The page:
Primary angle-closure glaucoma is caused by contact between the iris and trabecular meshwork, which in turn checks outflow of the aqueous humor from the eye. This contact between iris and trabecular meshwork (TM) may steadily damage the function of the meshwork until it fails to keep the speed with aqueous production, and the pressure rises. In over half of all cases, prolonged contact between iris and TM causes the formation of synechiae. These cause permanent obstruction of aqueous outflow. In some cases, pressure may rapidly build up in the eye thus causing pain and redness. In this situation the vision may become blurred, and halos may be seen around bright lights.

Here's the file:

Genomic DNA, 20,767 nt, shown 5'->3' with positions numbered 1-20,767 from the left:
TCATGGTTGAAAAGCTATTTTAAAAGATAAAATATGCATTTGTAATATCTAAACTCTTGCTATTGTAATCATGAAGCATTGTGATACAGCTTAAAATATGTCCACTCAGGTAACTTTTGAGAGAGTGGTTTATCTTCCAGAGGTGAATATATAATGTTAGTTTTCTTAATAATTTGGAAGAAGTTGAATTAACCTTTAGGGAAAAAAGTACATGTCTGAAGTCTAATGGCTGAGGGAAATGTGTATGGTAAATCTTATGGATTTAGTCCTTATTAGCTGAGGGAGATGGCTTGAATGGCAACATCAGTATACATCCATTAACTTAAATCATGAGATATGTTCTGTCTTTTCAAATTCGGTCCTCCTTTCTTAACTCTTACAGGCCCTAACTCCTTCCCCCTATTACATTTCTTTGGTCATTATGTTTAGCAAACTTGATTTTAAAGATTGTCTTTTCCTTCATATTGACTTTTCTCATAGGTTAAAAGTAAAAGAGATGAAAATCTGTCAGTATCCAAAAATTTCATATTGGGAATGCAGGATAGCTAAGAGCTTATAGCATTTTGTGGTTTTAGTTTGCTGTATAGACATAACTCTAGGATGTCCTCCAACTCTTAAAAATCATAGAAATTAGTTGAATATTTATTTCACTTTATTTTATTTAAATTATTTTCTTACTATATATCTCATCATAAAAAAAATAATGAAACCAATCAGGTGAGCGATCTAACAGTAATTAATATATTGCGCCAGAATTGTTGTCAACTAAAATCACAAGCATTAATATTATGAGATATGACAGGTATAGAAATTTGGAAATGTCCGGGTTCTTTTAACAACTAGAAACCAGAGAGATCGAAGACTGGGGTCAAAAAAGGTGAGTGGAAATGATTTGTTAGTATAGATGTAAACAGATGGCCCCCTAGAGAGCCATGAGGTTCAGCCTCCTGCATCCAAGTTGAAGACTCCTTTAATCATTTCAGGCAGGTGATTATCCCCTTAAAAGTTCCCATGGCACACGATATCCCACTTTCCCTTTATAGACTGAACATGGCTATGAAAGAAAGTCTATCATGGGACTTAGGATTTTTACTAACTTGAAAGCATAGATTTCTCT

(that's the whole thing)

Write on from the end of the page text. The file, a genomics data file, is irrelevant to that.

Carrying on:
Diagnosis of glaucoma is made from physical signs and symptoms like if the pupils are mid-dilated and unresponsive to light, cornea edematous (cloudy), reduced vision, redness, pain. However, the majority of cases are asymptomatic. Prior to very severe loss of vision, these cases can only be recognised by examination, generally by an eye care professional. Once any symptoms have been controlled, the first line treatment is laser iridotomy. This may be performed using either Nd:YAG or argon lasers, or in some cases by conventional incision surgery. The goal of treatment is to reverse, and prevent, contact between iris and trabecular meshwork. In early to moderately advanced cases, iridotomy is successful in opening the angle in around 75% of cases. In the other 25% laser iridoplasty, medication (pilocarpine) or incisional surgery may be required.